Focus: GS-II Social Justice
To ensure good health by 2023, focus on agriculture, sanitation, women education:
Why in news?
President Donald Trump applauded India’s achievements in his February 24. These achievements ranged from religious freedom to reducing poverty to becoming an emerging giant economy.
Facts about Poverty reduction:
The World Bank’s estimates of extreme poverty — measured as $1.9/per capita/per day at purchasing power parity of 2011 — show a secular decline in India from 45.9 per cent to 13.4 per cent between 1993 and 2015 (See figure: Poverty headcount ratio in India).
Source: National Family Health Survey (2015-16)
Future path of poverty reduction:
- If the overall growth process continues as has been the case since, say, 2000 onwards, India may succeed in eliminating extreme poverty by 2030, if not earlier.
- Also, given the overflowing stock of food grains with the government, and a National Food Security Act (NFSA) that subsidises grains to the tune of more than 90 per cent of its cost to 67 per cent of the population, there is no reason to believe that India can also not attain the goal of zero hunger before 2030.
Challenge of health:
- The real challenge for India, however, is to achieve the third goal of good health and well-being by 2030. India’s performance in this regard, so far, has not been satisfactory.
- In 2015-16, almost 38.4 per cent of India’s children under the age of five years were stunted, 35.8 per cent were underweight and 21 per cent suffered from wasting (low weight for height), as per the National Family Health Survey (NFHS 2015-16).
- The situation in some states like Bihar, Jharkhand and Uttar Pradesh is even worse
- No wonder, the Global Hunger Index (GHI) ranks India at 102 out of 117 countries in terms of the severity of hunger in 2019.
How can India overcome this colossal challenge of malnutrition?
- The National Nutrition Strategy, 2017, aims to reduce the prevalence of underweight children (0-3 years) by three percentage points every year by 2022 from NFHS 2015-16 estimates.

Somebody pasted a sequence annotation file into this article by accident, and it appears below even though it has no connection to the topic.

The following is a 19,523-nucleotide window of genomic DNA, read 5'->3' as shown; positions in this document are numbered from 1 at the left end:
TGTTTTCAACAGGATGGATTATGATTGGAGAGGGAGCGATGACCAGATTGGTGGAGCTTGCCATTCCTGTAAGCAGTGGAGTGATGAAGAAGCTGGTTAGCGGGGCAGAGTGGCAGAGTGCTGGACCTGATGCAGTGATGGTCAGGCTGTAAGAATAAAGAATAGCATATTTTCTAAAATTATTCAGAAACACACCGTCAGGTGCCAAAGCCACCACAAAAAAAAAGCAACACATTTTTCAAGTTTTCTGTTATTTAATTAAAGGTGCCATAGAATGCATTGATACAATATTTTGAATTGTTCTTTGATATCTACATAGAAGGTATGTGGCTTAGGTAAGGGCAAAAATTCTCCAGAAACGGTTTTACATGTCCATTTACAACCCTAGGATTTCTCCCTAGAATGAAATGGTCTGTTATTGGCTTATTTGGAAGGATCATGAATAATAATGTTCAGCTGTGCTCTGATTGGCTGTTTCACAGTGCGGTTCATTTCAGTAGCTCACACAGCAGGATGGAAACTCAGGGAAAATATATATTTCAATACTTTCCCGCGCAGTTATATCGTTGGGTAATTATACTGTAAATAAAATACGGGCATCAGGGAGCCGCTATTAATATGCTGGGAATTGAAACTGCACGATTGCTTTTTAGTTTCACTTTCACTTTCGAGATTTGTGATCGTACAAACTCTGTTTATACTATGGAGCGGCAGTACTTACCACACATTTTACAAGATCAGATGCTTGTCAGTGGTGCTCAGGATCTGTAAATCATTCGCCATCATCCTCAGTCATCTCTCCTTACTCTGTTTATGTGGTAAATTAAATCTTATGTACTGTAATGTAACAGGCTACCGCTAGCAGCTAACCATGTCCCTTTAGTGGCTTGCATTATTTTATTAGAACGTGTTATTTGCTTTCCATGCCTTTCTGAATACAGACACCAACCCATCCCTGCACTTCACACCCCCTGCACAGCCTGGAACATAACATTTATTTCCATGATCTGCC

- This is an ambitious target given the decadal decline in underweight children from 42.5 per cent in 2005-06 to 35.8 per cent in 2015-16 amounts to less than 1 per cent decline per year.
- Similar targets have been set by the National Nutrition Mission (renamed as POSHAN Abhiyaan), 2017, to reduce stunting, undernutrition, anemia (among young children, women and adolescent girls) and low birth weight by 2 per cent, 2 per cent, 3 per cent and 2 per cent per annum respectively.
Four key areas,
if India has to make a significant dent on malnutrition by 2030
First and foremost, is the mother’s education. It is one of the most important factors that has a positive multiplier effect on child care and access to healthcare facilities. It also increases awareness about nutrient-rich diet, personal hygiene, etc. This can also help contain the family size in poor, malnourished families. Thus, a high priority to female literacy, in a mission mode through liberal scholarships for the girl child, would go a long way towards tackling this problem.
Second is the access to improved sanitation and safe drinking water. From that angle, the Swachh Bharat Abhiyan and Jal Jeevan Mission would have positive outcomes in the coming years.
Third, there is a need to shift dietary patterns from cereal dominance to the consumption of nutritious foods such as livestock products, fruits and vegetables, pulses, etc. But they are generally costly and their consumption increases only by higher incomes and better education. Diverting a part of the food subsidy on wheat and rice to more nutritious foods can help.